BULLS GAP, Tenn. — The railroad is central, literally and figuratively, in Bulls Gap, Tennessee, and remnants of its steam engine-powered past still stand tall just feet away from the tracks.
The Gilley’s Hotel is just one reminder of the days when the little town of 184 was a bustling stop on the way to Rogersville.
Originally called the Smith House, the hotel was built after the Civil War as a place to stay for railroad workers and passengers.
“It was mostly for the railroad,” said Bill Haskins, curator of the Bulls Gap Railroad Museum and Community Development Corporation. “All kinds of people, I mean, everybody stayed. If you didn’t have nowhere to stay, you’d stay here at the Smith House.”
In 1920, a man named R.H. Gilley bought the Smith House, added on to it and renamed it the Gilley’s Hotel.
Haskins said the hotel was busiest in the 1920s and 30s and became a hub for the community with a barber shop, a large dining room, the post office and other amenities inside.
“You’d go from the barber shop to the dining room and get yourself something to eat and then catch the train,” Haskins said. “And everything that Bulls Gap had was in this...the Smith House at one time.”
Business kept chugging along with the railroad industry until steam engines were replaced in the 1960s and passenger trains made fewer stops in Bulls Gap.
The hotel changed hands several times after R.H. Gilley died in 1969, and it was added to the Bulls Gap Historic District on the National Register of Historic Places in 1987.
A man named Jim Walls rented out rooms as an apartment until 2003 when health issues led him to donate the building to the Bulls Gap Railroad Museum.
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The museum attained non-profit status and started in on restoration and renovation, and they were able to put a new roof on it with a grant.
However, decades of disrepair quickly ate away at the already small budget.
“We tried to re-do some of the work ourselves and it was just more than we could do so it set out for a good while,” Haskins said.
The walls, with eight layers of wallpaper peeling away, would need to be tested for lead paint. Then the floors, though only slightly warped, would require leveling to ensure stability. On top of all that, the halls and rooms are in various states of decay and littered with debris from nearly every decade of the hotel’s operation.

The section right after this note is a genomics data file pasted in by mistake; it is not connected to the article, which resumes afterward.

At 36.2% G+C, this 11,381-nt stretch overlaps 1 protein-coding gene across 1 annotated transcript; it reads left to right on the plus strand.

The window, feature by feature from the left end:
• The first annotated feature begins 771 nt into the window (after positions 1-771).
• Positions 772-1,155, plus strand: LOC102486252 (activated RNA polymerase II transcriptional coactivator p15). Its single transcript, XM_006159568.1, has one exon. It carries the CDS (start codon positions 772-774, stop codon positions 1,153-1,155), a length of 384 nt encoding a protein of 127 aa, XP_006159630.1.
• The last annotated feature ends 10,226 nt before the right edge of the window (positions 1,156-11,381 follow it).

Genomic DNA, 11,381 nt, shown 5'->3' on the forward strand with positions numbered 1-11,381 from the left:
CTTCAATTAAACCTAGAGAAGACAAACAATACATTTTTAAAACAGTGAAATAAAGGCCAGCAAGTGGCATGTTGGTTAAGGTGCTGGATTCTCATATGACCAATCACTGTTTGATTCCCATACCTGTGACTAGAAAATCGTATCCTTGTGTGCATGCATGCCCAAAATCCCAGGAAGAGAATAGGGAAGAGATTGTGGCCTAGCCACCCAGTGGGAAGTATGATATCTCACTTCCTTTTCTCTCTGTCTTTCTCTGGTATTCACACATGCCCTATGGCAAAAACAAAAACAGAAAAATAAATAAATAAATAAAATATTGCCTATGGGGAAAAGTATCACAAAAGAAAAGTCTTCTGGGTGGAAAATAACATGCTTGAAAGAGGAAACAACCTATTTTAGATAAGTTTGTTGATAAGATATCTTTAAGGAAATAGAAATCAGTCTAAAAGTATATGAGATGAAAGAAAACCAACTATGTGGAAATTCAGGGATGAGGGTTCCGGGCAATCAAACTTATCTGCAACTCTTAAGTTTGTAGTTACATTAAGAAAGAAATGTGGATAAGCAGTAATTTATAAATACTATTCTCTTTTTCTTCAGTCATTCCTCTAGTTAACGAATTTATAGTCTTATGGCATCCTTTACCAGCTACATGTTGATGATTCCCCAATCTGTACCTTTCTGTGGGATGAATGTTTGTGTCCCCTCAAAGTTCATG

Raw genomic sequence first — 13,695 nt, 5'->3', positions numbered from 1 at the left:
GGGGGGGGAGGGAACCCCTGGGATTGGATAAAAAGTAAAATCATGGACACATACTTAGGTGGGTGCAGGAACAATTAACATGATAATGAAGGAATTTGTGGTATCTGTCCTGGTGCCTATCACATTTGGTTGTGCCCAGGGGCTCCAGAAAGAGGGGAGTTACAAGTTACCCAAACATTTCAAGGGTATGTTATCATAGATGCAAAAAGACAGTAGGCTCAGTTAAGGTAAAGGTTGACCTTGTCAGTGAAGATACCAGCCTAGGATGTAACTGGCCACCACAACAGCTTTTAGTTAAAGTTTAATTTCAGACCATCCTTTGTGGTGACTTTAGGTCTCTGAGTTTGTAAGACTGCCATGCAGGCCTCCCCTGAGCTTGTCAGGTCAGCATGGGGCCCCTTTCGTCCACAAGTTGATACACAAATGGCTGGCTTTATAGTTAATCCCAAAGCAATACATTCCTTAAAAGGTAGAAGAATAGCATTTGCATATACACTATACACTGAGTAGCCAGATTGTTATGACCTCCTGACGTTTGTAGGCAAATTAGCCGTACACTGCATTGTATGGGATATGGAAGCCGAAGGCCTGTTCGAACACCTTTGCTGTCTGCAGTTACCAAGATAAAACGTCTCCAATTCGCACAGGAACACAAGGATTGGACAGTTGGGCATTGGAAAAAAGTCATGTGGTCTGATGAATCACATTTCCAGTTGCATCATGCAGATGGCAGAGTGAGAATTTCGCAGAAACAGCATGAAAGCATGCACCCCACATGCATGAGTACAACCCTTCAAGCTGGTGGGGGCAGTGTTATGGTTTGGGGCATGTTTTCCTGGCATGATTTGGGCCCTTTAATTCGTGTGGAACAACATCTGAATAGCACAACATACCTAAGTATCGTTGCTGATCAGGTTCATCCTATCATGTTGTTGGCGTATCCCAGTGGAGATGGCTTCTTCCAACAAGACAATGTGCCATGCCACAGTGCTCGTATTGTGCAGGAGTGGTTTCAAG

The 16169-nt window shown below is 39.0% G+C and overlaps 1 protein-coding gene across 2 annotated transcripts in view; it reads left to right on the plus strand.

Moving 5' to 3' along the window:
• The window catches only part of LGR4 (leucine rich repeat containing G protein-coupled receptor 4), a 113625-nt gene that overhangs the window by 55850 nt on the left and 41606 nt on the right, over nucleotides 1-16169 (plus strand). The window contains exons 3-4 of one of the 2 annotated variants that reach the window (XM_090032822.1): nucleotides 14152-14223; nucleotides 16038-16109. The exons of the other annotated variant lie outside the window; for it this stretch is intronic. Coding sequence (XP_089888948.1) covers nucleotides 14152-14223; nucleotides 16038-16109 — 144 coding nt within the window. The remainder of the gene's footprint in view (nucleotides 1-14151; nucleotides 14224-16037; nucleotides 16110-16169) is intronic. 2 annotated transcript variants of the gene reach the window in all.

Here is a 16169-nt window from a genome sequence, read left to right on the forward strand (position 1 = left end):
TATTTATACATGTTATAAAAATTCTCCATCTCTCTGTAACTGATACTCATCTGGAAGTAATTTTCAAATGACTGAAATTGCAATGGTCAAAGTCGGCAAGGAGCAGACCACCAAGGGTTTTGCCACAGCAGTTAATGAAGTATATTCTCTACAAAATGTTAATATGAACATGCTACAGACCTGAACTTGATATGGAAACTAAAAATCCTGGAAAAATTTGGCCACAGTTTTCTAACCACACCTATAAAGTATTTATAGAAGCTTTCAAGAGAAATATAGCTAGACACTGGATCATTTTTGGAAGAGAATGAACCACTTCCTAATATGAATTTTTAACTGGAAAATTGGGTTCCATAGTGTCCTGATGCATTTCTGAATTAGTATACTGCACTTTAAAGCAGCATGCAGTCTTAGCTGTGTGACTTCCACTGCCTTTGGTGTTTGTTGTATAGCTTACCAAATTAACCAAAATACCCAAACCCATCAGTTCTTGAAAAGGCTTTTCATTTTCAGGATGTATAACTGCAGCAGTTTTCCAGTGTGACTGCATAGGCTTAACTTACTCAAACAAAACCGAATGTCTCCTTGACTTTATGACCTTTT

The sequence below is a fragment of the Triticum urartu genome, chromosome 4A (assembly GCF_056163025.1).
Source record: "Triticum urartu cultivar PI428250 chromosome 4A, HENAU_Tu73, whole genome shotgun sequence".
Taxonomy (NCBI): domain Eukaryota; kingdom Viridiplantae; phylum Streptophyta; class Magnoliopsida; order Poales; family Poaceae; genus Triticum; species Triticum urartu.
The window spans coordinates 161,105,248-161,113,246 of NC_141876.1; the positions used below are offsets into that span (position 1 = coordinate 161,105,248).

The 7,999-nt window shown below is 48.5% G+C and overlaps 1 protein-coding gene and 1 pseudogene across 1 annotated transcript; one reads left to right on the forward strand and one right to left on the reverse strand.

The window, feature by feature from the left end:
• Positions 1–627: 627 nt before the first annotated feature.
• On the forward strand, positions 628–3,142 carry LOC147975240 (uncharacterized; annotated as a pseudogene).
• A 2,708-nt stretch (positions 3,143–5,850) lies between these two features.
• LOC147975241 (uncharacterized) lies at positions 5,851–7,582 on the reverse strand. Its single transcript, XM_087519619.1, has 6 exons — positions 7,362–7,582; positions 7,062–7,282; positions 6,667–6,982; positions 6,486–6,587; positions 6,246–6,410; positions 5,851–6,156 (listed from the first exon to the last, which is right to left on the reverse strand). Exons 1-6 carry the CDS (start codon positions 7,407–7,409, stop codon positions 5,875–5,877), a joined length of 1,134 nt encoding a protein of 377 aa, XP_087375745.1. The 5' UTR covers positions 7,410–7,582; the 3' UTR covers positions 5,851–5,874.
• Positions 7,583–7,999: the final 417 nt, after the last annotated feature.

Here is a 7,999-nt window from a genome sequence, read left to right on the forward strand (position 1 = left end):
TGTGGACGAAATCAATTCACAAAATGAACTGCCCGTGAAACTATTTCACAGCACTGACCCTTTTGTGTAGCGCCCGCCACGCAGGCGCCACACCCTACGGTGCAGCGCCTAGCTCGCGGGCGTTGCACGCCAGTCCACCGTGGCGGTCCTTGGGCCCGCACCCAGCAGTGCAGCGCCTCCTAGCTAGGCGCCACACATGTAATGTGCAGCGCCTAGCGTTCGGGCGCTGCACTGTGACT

Though the task is daunting, hints of the hotel’s former beauty still peek through the grime.
The original painted signs for the Smith House and the Gilley’s House still adorn the front doors. Little engravings, hand-done on the original sheetrock, are still visible under the layers of wallpaper. The enormous original wood-burning stove still crowds the kitchen. The original check-in desk still sits virtually untouched just beyond the white double doors. Even the hotel’s more unique features, like a door added above the check-in desk to move furniture from the first floor to the second, still work.
These details, hints of Bulls Gap’s past, keep Haskins motivated, teaming up with the Knox Heritage East Tennessee Preservation Alliance in 2017 to find someone who could help preserve the hotel.
“We don’t have a solid base like some of the bigger towns do of how the historical preservation is, but we look at it as it needs to be preserved the way that it is,” Haskins said. “It’s a nice little quaint town, but it’s just like every little town across America, they gotta struggle a little bit to make it.”
This “nice little quaint town” clings to its railroad roots. On Friday nights, once the last train has click-clacked down the track, people gather on the museum’s porch for some bluegrass pickin’ and toe-tappin', right next door to the hotel that was built for the steam-powered industry that formed the community.
While the hotel is not available for touring, visitors can still learn more about it and the town’s history at the Bulls Gap Railroad Museum.
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Reporter’s note: Though many of these buildings are unused and empty, they sit on private property that is still actively used in some cases. DO NOT attempt to unlawfully enter any of these places without permission. Many of them are structurally unsound and pose potential health hazards, like asbestos and lead paint. WBIR contacted all owners prior to visiting.